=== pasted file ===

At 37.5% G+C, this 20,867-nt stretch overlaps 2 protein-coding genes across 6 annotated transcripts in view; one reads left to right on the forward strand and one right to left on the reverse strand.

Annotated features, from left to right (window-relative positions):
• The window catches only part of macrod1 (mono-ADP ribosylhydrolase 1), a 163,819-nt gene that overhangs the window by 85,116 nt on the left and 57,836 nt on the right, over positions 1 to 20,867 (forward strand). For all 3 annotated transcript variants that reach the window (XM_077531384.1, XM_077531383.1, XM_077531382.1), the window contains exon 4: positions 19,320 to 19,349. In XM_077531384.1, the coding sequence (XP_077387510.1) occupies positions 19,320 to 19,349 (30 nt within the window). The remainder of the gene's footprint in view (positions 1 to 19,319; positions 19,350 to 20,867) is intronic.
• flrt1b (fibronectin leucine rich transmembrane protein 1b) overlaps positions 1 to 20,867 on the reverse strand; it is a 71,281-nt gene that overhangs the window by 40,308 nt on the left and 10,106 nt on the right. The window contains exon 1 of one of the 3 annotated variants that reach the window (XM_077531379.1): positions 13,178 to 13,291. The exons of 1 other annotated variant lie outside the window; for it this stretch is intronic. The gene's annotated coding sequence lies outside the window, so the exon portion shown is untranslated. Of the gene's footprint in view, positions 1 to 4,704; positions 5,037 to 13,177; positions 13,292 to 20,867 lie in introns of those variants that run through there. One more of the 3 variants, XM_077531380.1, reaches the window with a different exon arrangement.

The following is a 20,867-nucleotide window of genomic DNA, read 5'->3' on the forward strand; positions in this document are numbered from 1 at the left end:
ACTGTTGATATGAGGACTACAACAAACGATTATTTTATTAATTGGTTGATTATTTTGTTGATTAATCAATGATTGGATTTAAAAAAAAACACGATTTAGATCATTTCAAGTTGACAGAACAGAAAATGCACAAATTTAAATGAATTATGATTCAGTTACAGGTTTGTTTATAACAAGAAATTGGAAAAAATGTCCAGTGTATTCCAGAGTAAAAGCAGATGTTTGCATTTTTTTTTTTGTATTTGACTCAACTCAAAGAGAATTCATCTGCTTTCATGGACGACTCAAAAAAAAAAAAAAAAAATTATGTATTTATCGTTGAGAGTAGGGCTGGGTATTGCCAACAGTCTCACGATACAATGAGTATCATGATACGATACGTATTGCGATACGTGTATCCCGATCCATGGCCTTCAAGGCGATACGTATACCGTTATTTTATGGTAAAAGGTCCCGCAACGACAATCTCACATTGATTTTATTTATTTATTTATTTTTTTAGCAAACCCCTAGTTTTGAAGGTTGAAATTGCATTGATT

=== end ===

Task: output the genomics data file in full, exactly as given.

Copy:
At 37.5% G+C, this 20,867-nt stretch overlaps 2 protein-coding genes across 6 annotated transcripts in view; one reads left to right on the forward strand and one right to left on the reverse strand.

Annotated features, from left to right (window-relative positions):
• The window catches only part of macrod1 (mono-ADP ribosylhydrolase 1), a 163,819-nt gene that overhangs the window by 85,116 nt on the left and 57,836 nt on the right, over positions 1 to 20,867 (forward strand). For all 3 annotated transcript variants that reach the window (XM_077531384.1, XM_077531383.1, XM_077531382.1), the window contains exon 4: positions 19,320 to 19,349. In XM_077531384.1, the coding sequence (XP_077387510.1) occupies positions 19,320 to 19,349 (30 nt within the window). The remainder of the gene's footprint in view (positions 1 to 19,319; positions 19,350 to 20,867) is intronic.
• flrt1b (fibronectin leucine rich transmembrane protein 1b) overlaps positions 1 to 20,867 on the reverse strand; it is a 71,281-nt gene that overhangs the window by 40,308 nt on the left and 10,106 nt on the right. The window contains exon 1 of one of the 3 annotated variants that reach the window (XM_077531379.1): positions 13,178 to 13,291. The exons of 1 other annotated variant lie outside the window; for it this stretch is intronic. The gene's annotated coding sequence lies outside the window, so the exon portion shown is untranslated. Of the gene's footprint in view, positions 1 to 4,704; positions 5,037 to 13,177; positions 13,292 to 20,867 lie in introns of those variants that run through there. One more of the 3 variants, XM_077531380.1, reaches the window with a different exon arrangement.

The following is a 20,867-nucleotide window of genomic DNA, read 5'->3' on the forward strand; positions in this document are numbered from 1 at the left end:
ACTGTTGATATGAGGACTACAACAAACGATTATTTTATTAATTGGTTGATTATTTTGTTGATTAATCAATGATTGGATTTAAAAAAAAACACGATTTAGATCATTTCAAGTTGACAGAACAGAAAATGCACAAATTTAAATGAATTATGATTCAGTTACAGGTTTGTTTATAACAAGAAATTGGAAAAAATGTCCAGTGTATTCCAGAGTAAAAGCAGATGTTTGCATTTTTTTTTTTGTATTTGACTCAACTCAAAGAGAATTCATCTGCTTTCATGGACGACTCAAAAAAAAAAAAAAAAAATTATGTATTTATCGTTGAGAGTAGGGCTGGGTATTGCCAACAGTCTCACGATACAATGAGTATCATGATACGATACGTATTGCGATACGTGTATCCCGATCCATGGCCTTCAAGGCGATACGTATACCGTTATTTTATGGTAAAAGGTCCCGCAACGACAATCTCACATTGATTTTATTTATTTATTTATTTTTTTAGCAAACCCCTAGTTTTGAAGGTTGAAATTGCATTGATT